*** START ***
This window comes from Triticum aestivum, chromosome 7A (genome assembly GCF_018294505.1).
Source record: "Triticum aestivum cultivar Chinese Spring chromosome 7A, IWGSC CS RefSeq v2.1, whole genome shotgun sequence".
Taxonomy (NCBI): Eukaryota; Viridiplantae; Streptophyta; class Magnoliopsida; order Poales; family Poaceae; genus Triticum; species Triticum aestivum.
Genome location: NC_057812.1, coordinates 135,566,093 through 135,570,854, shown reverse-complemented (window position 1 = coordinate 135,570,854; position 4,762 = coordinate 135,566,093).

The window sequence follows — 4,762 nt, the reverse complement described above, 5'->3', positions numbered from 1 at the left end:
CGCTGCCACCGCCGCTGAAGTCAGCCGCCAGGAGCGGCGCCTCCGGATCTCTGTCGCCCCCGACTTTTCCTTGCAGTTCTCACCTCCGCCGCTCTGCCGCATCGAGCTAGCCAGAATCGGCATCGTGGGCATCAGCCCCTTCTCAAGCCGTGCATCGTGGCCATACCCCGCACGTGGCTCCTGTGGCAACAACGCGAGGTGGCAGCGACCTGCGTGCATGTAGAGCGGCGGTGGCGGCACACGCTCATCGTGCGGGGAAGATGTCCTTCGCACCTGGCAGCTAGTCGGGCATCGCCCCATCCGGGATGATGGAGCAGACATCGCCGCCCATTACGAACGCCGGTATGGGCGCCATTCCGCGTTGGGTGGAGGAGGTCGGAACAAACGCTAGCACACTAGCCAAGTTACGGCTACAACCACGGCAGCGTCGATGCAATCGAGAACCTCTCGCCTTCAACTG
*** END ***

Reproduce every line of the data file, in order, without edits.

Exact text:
This window comes from Triticum aestivum, chromosome 7A (genome assembly GCF_018294505.1).
Source record: "Triticum aestivum cultivar Chinese Spring chromosome 7A, IWGSC CS RefSeq v2.1, whole genome shotgun sequence".
Taxonomy (NCBI): Eukaryota; Viridiplantae; Streptophyta; class Magnoliopsida; order Poales; family Poaceae; genus Triticum; species Triticum aestivum.
Genome location: NC_057812.1, coordinates 135,566,093 through 135,570,854, shown reverse-complemented (window position 1 = coordinate 135,570,854; position 4,762 = coordinate 135,566,093).

The window sequence follows — 4,762 nt, the reverse complement described above, 5'->3', positions numbered from 1 at the left end:
CGCTGCCACCGCCGCTGAAGTCAGCCGCCAGGAGCGGCGCCTCCGGATCTCTGTCGCCCCCGACTTTTCCTTGCAGTTCTCACCTCCGCCGCTCTGCCGCATCGAGCTAGCCAGAATCGGCATCGTGGGCATCAGCCCCTTCTCAAGCCGTGCATCGTGGCCATACCCCGCACGTGGCTCCTGTGGCAACAACGCGAGGTGGCAGCGACCTGCGTGCATGTAGAGCGGCGGTGGCGGCACACGCTCATCGTGCGGGGAAGATGTCCTTCGCACCTGGCAGCTAGTCGGGCATCGCCCCATCCGGGATGATGGAGCAGACATCGCCGCCCATTACGAACGCCGGTATGGGCGCCATTCCGCGTTGGGTGGAGGAGGTCGGAACAAACGCTAGCACACTAGCCAAGTTACGGCTACAACCACGGCAGCGTCGATGCAATCGAGAACCTCTCGCCTTCAACTG